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I’VE BEEN reading complaints about this past Sunday’s 2018 Monaco Grand Prix, some even from World Drivers Champions Fernando Alonso, who dropped out of the race, and Lewis Hamilton, who stood third on the podium.
Alonso is quoted in CNN saying that 2018 Monaco was, “… probably the most boring race ever. We probably need to give something to the fans at the end of the race just to pay the ticket back a little.”
BBC Sport reported Hamilton saying “We were just cruising around from lap six, literally cruising…. If that was exciting for you to watch, no problem.”
I beg to differ about Monaco 2018 being beneath enthusiast interest. I suspect too that winner Daniel Ricciardo might feel the same.
First off, I’m reminded of R&T colleague Jonathan Thompson who once said, “No one wants to hear a millionaire whine about his work.”
Second, I note that Andrew Benson, BBC Sport’s chief F1 correspondent in Monaco, offers a rather more nuanced picture: “Monaco can often be an uneventful race as a result of the tight nature of the track in the cramped Mediterranean principality, which makes overtaking harder than at any other grand prix.”
It also has a lot more character than many of F1’s post-modern antiseptic venues.
On-car videos are fabulous, but they fail to convey the narrowness and steep changes of elevation of the Monaco circuit. Having seen, walked (and driven) the 144-ft. drop from Casino to Portier, I thrill at drivers accelerating hard from Mirabeau Haute down to what’s now the Fairmont Hairpin. I also admire their precise artistry as wheel rims spark the armco when apexing the circuit’s chicanes.
These guys are averaging more than 80 mph in the narrow streets of this half-vertical principality.
BBC Sport’s Benson also observes, “But the problem was exacerbated this year because drivers were driving slowly to ensure the fragile ‘hyper-soft’ and ‘ultra-soft’ tyres, the two softest in Pirelli’s range, made the required stint lengths.”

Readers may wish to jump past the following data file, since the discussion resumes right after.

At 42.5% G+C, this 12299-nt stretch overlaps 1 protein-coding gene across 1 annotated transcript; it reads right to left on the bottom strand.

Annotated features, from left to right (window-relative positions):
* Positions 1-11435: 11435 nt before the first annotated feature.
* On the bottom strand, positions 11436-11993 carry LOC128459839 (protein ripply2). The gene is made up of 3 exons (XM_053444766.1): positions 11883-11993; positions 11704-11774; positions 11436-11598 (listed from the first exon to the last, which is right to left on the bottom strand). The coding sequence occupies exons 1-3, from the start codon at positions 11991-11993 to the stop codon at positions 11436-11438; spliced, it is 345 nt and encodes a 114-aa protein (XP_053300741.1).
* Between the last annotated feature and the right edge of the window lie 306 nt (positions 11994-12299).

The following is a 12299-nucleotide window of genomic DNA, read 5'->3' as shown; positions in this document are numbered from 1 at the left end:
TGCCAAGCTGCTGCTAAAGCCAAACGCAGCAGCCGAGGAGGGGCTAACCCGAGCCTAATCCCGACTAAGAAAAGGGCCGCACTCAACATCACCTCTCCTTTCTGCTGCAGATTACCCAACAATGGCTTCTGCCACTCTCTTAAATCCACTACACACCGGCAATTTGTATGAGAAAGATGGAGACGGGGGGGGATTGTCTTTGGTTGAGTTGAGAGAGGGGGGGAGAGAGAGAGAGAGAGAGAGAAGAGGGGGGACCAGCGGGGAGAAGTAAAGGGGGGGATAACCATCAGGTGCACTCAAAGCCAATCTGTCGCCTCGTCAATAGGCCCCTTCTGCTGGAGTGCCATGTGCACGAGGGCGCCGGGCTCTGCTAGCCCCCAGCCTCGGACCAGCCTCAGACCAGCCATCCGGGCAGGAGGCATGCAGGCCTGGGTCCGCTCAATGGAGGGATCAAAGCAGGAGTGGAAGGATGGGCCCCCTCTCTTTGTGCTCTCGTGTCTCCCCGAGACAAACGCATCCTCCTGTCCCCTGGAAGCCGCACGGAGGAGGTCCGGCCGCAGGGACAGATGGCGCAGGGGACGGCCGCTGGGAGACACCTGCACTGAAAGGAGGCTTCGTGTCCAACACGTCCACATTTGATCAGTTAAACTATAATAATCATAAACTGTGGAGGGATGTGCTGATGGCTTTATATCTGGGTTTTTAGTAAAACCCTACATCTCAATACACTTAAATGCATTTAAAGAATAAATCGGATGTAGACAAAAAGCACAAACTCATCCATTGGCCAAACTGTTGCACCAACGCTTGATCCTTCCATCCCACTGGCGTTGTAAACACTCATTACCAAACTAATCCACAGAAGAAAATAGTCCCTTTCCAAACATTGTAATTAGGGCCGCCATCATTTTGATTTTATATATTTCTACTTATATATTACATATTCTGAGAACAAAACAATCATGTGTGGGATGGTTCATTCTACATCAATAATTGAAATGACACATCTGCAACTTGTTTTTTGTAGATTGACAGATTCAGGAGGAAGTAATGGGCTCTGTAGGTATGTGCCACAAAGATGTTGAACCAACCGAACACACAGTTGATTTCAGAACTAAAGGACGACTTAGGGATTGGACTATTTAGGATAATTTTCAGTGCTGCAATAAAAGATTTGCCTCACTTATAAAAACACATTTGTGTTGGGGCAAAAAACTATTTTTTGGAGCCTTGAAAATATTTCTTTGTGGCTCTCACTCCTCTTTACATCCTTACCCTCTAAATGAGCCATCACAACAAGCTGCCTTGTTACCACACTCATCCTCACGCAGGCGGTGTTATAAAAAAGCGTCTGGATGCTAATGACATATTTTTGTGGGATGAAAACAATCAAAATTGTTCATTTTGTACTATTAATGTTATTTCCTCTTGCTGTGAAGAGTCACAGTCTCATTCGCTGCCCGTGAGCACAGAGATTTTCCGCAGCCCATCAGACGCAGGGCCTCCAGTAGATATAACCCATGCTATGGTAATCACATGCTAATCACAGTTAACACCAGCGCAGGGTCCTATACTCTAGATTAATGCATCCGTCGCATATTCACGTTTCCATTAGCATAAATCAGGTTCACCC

Pirelli is F1’s sole tire supplier and teams are required to use at least two different compounds among the three choices provided at each venue. (Wet conditions modify this; and there are other regs based on qualifying.) Among the seven color-coded dry-weather Pirelli compounds, hyper-soft are identified by pink sidewalls; ultra-soft, by purple. Obviously hypers wear more quickly than ultras.
Tire management has always been crucial in motor racing, especially so today when dictated by team strategies based on the number of intended pit stops and the quest for garnering Championship points.
By contrast with Monaco, the Indianapolis 500’s 2 1/2-mile oval is wide with corners that are banked, albeit insignificantly at the 220-mph speeds they’re traveling. These Indy speeds are breathtaking, however there’s little change of speed and only four corners per lap. (Depending upon how you count them, Monaco has 15 corners, the tightest taken at around 30 mph, the fastest, 180 mph.)
At Indy, tire management, resulting pit stops, and yellow-flag bunching and restarts play essential roles. Refueling strategy, no longer permitted in F1, is also crucial. This year’s race was no exception.
Alexander Rossi’s outside passes in the 145th-lap restart were memorable, particularly in light of these 2018 Indycar designs displaying a particularly razor-sharp balance of speed and downforce.
Memorable too were the mid-pack battles taking place at “boring Monaco.” What’s more, we learned only later that Daniel Ricciardo did a fabulous job nursing the car to victory: At the 1/3 point, his Red Bull’s hybrid power management malfunctioned, leaving him with 25-percent less power and dodgy rear brakes.
To me, appreciating subtleties of the competition and of the venue can greatly enhance a race’s interest.
Tomorrow, to put matters in historical perspective, I offer tidbits on the first five Monaco Grands Prix, 1929 through 1933. There were plenty of Bugattis, a pesky commercial interest, maybe even a race fix, and a memorable dice between Achilles Varzi and Tazio Nuvolari. ds
© Dennis Simanaitis, SimanaitisSays.com, 2018